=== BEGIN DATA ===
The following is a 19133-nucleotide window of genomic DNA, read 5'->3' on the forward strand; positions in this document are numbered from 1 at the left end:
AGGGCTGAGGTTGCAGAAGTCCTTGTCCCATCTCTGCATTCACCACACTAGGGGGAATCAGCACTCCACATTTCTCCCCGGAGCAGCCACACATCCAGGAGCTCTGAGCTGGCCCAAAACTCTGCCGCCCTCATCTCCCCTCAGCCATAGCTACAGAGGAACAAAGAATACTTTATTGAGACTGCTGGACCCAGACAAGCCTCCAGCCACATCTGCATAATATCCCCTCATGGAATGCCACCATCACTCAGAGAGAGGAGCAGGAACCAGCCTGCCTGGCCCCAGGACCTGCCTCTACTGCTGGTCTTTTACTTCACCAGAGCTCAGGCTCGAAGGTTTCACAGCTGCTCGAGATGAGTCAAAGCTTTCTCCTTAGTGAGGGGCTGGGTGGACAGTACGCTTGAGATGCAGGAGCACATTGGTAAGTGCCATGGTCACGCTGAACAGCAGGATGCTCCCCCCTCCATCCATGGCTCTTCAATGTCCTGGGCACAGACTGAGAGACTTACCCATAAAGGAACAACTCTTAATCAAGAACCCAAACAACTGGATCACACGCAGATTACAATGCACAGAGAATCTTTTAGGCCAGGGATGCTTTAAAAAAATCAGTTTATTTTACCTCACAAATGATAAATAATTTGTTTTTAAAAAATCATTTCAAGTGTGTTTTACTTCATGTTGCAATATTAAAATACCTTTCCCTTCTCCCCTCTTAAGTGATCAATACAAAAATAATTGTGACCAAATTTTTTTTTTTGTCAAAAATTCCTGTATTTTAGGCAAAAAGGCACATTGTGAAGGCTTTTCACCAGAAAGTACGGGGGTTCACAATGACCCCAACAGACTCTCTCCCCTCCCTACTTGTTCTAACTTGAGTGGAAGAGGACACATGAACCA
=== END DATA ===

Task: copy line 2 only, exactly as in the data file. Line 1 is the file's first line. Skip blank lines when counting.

AGGGCTGAGGTTGCAGAAGTCCTTGTCCCATCTCTGCATTCACCACACTAGGGGGAATCAGCACTCCACATTTCTCCCCGGAGCAGCCACACATCCAGGAGCTCTGAGCTGGCCCAAAACTCTGCCGCCCTCATCTCCCCTCAGCCATAGCTACAGAGGAACAAAGAATACTTTATTGAGACTGCTGGACCCAGACAAGCCTCCAGCCACATCTGCATAATATCCCCTCATGGAATGCCACCATCACTCAGAGAGAGGAGCAGGAACCAGCCTGCCTGGCCCCAGGACCTGCCTCTACTGCTGGTCTTTTACTTCACCAGAGCTCAGGCTCGAAGGTTTCACAGCTGCTCGAGATGAGTCAAAGCTTTCTCCTTAGTGAGGGGCTGGGTGGACAGTACGCTTGAGATGCAGGAGCACATTGGTAAGTGCCATGGTCACGCTGAACAGCAGGATGCTCCCCCCTCCATCCATGGCTCTTCAATGTCCTGGGCACAGACTGAGAGACTTACCCATAAAGGAACAACTCTTAATCAAGAACCCAAACAACTGGATCACACGCAGATTACAATGCACAGAGAATCTTTTAGGCCAGGGATGCTTTAAAAAAATCAGTTTATTTTACCTCACAAATGATAAATAATTTGTTTTTAAAAAATCATTTCAAGTGTGTTTTACTTCATGTTGCAATATTAAAATACCTTTCCCTTCTCCCCTCTTAAGTGATCAATACAAAAATAATTGTGACCAAATTTTTTTTTTTGTCAAAAATTCCTGTATTTTAGGCAAAAAGGCACATTGTGAAGGCTTTTCACCAGAAAGTACGGGGGTTCACAATGACCCCAACAGACTCTCTCCCCTCCCTACTTGTTCTAACTTGAGTGGAAGAGGACACATGAACCA